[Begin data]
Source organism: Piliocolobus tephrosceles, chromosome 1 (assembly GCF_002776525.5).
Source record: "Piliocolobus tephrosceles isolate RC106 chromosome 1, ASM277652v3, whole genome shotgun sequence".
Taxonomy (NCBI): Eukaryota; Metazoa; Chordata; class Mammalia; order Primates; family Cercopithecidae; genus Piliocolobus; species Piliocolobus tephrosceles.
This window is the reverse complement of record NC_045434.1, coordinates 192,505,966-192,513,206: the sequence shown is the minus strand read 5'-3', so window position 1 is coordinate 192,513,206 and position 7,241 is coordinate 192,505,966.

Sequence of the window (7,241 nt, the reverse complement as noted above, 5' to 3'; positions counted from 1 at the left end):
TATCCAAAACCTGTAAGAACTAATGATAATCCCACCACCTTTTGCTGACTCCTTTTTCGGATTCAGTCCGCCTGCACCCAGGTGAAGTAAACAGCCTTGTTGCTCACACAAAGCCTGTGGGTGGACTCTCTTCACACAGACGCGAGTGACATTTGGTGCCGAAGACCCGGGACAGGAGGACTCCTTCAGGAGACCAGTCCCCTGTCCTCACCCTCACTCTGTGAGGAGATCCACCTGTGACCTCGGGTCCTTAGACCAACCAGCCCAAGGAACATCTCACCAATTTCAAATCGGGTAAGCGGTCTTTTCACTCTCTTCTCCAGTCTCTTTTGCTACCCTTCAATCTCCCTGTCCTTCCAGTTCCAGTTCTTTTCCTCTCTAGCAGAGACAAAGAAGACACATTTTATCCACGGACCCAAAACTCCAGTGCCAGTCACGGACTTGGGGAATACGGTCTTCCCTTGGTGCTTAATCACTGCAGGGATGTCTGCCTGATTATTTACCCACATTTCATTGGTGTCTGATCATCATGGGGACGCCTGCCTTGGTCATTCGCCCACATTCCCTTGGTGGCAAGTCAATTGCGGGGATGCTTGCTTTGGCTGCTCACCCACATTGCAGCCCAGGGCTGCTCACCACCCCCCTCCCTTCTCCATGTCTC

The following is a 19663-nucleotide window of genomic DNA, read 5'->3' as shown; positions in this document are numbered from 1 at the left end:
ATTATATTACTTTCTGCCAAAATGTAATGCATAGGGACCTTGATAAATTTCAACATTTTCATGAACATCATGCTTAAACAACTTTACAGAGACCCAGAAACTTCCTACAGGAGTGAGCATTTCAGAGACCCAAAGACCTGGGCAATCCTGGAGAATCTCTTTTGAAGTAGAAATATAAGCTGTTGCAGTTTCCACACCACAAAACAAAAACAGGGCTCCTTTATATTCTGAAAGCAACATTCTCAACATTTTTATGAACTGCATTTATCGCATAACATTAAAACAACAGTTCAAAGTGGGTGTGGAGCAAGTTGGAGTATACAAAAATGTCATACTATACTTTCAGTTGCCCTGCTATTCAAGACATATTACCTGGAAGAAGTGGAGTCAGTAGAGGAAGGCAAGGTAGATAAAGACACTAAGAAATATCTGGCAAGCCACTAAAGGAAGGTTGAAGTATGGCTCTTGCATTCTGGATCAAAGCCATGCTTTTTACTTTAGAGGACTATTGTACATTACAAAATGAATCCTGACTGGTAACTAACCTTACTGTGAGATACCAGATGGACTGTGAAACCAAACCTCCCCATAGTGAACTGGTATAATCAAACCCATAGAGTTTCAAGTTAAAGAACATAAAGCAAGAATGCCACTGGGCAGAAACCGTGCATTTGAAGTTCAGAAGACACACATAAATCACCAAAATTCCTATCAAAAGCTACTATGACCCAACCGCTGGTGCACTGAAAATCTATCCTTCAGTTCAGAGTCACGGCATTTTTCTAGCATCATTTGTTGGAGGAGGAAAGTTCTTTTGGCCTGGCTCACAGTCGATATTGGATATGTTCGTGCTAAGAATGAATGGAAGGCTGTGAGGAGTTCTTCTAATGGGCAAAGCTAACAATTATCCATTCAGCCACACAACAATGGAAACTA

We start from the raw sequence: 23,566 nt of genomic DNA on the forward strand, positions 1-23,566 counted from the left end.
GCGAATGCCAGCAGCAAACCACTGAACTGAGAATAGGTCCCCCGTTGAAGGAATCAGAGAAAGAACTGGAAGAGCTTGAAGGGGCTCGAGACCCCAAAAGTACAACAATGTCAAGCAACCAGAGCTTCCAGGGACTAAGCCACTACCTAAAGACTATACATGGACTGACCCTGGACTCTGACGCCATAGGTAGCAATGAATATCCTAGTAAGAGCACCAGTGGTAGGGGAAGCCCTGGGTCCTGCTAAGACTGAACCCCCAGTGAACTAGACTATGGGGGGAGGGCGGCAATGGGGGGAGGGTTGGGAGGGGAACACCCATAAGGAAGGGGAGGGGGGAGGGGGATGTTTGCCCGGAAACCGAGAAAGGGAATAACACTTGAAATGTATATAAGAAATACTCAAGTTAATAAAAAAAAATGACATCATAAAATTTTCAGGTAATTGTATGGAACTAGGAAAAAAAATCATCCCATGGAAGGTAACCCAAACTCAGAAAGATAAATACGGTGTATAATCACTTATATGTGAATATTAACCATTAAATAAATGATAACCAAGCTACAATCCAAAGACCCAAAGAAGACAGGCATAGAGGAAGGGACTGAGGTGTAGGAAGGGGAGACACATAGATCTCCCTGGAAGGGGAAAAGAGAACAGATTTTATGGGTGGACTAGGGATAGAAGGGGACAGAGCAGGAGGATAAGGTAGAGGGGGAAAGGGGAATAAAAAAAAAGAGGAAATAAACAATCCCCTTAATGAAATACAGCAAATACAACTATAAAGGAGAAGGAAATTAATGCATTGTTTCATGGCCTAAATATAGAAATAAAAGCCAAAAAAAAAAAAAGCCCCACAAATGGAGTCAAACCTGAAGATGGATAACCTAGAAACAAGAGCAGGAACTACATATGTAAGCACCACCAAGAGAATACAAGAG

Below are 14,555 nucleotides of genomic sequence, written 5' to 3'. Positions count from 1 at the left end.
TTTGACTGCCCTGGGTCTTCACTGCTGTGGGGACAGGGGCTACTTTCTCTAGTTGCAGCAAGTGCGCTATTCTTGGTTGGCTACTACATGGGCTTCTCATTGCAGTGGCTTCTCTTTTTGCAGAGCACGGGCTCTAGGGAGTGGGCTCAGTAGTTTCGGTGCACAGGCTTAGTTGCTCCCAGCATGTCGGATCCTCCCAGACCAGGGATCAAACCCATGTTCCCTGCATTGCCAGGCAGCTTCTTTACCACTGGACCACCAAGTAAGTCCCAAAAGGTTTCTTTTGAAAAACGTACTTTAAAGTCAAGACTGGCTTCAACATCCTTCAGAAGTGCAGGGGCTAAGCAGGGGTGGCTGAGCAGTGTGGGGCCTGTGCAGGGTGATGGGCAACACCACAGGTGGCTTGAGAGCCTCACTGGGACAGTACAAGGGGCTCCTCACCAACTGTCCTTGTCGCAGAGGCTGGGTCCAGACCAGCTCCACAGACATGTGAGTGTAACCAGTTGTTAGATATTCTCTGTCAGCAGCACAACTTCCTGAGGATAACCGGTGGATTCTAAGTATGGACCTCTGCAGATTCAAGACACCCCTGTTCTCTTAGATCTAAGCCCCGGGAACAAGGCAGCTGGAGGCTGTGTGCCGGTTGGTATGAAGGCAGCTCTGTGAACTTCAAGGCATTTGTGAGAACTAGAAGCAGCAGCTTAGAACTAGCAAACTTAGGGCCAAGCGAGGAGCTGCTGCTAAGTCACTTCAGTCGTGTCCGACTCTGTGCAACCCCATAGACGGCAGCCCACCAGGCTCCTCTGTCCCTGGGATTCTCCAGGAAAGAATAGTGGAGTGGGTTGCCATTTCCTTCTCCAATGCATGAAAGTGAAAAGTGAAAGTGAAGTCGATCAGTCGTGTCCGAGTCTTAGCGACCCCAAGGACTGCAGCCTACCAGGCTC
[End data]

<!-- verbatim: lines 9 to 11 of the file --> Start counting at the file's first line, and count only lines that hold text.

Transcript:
We start from the raw sequence: 23,566 nt of genomic DNA on the forward strand, positions 1-23,566 counted from the left end.
GCGAATGCCAGCAGCAAACCACTGAACTGAGAATAGGTCCCCCGTTGAAGGAATCAGAGAAAGAACTGGAAGAGCTTGAAGGGGCTCGAGACCCCAAAAGTACAACAATGTCAAGCAACCAGAGCTTCCAGGGACTAAGCCACTACCTAAAGACTATACATGGACTGACCCTGGACTCTGACGCCATAGGTAGCAATGAATATCCTAGTAAGAGCACCAGTGGTAGGGGAAGCCCTGGGTCCTGCTAAGACTGAACCCCCAGTGAACTAGACTATGGGGGGAGGGCGGCAATGGGGGGAGGGTTGGGAGGGGAACACCCATAAGGAAGGGGAGGGGGGAGGGGGATGTTTGCCCGGAAACCGAGAAAGGGAATAACACTTGAAATGTATATAAGAAATACTCAAGTTAATAAAAAAAAATGACATCATAAAATTTTCAGGTAATTGTATGGAACTAGGAAAAAAAATCATCCCATGGAAGGTAACCCAAACTCAGAAAGATAAATACGGTGTATAATCACTTATATGTGAATATTAACCATTAAATAAATGATAACCAAGCTACAATCCAAAGACCCAAAGAAGACAGGCATAGAGGAAGGGACTGAGGTGTAGGAAGGGGAGACACATAGATCTCCCTGGAAGGGGAAAAGAGAACAGATTTTATGGGTGGACTAGGGATAGAAGGGGACAGAGCAGGAGGATAAGGTAGAGGGGGAAAGGGGAATAAAAAAAAAGAGGAAATAAACAATCCCCTTAATGAAATACAGCAAATACAACTATAAAGGAGAAGGAAATTAATGCATTGTTTCATGGCCTAAATATAGAAATAAAAGCCAAAAAAAAAAAAAGCCCCACAAATGGAGTCAAACCTGAAGATGGATAACCTAGAAACAAGAGCAGGAACTACATATGTAAGCACCACCAAGAGAATACAAGAG

Below are 14,555 nucleotides of genomic sequence, written 5' to 3'. Positions count from 1 at the left end.